Dengue prevention relies primarily on controlling populations of the main mosquito vector, Aedes aegypti, which is failing in many parts of the world because of the lack of sustained commitment of resources and ineffective implementation. Novel entomological approaches to dengue control are being developed that aim at replacing or suppressing mosquito vector populations. Insufficient genomic resources for Ae. aegypti, however, have until now impeded progress in both basic and applied research on this medically important mosquito species. The only available reference genome for Ae. aegypti is a draft that consists of over 4,800 unassembled fragments with incomplete annotation. Moreover, the inbred Ae. aegypti laboratory strain that was sequenced does not universally represent the considerable genetic and ecological diversity of the species worldwide. The large size of the genome and its high content in repeat-rich sequences of transposable elements was a major difficulty to assemble the Ae. aegypti genome sequence. In the present project, we aim to overcome this difficulty using a novel strategy for genome sequencing and assembly. The ultimate goal is to produce several, fully assembled, well-annotated, new Ae. aegypti reference genomes from epidemiologically relevant populations. The expected outcome is a genome reference panel including a catalog of species-wide genetic variation that will significantly improve genomic resources for Ae. aegypti research and help address a broad range of biological questions related to Ae. aegypti vectorial capacity and dengue virus transmission.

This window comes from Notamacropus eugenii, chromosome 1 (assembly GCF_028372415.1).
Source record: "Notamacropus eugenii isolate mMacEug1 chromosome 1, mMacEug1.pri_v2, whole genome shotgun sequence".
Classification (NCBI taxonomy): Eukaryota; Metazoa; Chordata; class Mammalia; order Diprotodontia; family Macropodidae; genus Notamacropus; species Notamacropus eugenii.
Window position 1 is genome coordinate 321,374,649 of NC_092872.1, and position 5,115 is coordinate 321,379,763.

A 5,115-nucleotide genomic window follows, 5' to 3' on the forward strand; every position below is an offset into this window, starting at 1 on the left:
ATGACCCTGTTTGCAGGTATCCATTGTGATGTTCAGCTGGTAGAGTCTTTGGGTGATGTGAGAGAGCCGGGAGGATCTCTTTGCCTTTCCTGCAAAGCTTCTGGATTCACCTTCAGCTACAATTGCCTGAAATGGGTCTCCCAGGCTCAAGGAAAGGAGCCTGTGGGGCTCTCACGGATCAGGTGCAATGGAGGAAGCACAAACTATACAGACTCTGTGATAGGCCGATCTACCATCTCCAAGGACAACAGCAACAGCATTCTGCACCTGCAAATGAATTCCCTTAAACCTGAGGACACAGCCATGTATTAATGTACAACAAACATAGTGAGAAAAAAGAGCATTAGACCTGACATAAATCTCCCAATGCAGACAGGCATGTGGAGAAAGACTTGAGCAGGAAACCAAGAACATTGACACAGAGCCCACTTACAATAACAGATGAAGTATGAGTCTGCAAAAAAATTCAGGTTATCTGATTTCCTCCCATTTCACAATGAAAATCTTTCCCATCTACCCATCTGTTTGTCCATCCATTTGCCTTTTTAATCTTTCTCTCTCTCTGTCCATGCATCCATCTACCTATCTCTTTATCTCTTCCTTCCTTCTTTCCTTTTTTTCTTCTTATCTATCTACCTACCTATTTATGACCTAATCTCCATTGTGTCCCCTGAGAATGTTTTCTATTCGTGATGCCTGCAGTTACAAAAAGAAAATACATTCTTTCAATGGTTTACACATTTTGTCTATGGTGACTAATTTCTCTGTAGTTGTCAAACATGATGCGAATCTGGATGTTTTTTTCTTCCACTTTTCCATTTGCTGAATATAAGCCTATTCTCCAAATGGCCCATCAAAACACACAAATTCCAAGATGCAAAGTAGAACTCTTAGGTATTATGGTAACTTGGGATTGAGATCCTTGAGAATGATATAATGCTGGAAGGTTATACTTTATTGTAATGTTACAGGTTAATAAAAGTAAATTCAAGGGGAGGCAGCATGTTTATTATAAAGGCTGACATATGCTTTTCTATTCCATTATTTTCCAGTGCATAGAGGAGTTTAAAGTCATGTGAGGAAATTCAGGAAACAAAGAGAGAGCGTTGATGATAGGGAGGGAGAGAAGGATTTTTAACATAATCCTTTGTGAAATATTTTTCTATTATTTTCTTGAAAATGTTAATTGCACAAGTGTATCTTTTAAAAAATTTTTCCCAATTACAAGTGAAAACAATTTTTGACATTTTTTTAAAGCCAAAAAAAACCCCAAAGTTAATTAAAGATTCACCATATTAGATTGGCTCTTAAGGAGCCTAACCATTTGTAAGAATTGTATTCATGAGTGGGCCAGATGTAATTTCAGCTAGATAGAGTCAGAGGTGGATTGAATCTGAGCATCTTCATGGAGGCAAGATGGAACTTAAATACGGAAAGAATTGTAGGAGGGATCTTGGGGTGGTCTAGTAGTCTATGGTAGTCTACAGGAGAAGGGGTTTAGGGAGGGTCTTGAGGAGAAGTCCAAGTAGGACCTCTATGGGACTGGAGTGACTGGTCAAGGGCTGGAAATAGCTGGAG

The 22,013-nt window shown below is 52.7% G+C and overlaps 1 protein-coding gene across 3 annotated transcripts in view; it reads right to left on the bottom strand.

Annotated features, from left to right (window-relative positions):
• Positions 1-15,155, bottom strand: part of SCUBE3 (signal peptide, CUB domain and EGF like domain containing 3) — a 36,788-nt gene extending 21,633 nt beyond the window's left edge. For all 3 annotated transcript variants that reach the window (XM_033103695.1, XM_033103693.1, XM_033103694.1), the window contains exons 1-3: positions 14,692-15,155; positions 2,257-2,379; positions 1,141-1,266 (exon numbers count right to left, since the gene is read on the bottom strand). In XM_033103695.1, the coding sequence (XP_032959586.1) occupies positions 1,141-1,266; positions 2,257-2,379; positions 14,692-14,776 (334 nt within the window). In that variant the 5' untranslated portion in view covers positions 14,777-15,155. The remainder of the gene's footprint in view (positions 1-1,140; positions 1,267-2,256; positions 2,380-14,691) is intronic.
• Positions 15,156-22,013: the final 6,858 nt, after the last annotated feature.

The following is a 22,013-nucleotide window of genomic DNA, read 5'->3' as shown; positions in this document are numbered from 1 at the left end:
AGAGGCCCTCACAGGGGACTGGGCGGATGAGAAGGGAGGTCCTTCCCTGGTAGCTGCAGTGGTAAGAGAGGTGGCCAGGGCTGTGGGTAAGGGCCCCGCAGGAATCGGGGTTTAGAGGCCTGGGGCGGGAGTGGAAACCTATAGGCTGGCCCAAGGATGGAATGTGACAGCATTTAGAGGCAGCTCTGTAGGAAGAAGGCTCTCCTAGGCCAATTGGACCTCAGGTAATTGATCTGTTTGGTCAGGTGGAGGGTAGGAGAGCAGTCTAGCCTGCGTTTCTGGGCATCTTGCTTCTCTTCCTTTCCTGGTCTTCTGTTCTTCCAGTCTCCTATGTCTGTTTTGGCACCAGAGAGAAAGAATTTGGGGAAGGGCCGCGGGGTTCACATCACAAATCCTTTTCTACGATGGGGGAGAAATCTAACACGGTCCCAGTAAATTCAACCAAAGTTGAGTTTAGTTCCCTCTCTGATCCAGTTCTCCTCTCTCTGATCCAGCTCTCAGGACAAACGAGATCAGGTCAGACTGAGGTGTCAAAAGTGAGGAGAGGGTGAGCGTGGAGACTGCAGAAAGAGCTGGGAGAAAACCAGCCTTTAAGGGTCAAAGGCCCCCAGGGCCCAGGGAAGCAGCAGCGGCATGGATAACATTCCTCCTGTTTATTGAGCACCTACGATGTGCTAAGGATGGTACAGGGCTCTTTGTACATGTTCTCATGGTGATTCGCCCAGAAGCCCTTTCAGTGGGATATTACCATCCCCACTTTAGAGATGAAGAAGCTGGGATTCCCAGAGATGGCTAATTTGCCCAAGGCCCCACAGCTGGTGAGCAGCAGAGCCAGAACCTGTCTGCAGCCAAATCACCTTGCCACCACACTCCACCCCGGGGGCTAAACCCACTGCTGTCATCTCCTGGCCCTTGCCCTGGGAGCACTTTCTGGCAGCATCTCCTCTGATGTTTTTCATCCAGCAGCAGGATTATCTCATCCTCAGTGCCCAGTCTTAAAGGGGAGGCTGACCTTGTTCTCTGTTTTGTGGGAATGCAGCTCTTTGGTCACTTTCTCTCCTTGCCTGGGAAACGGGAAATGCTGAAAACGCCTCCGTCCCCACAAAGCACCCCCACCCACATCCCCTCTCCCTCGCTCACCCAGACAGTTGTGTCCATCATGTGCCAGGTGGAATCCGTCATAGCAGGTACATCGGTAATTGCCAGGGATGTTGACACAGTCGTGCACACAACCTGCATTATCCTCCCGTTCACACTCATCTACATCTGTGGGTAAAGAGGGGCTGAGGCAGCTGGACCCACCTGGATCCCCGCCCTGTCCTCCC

A major program of evolutionary and comparative genomics of yeasts has been in progress in my laboratory for many years (see publications). In the next few months (before summer 2015) I need to finish a few comparisons about a new clade to publish as soon as possible.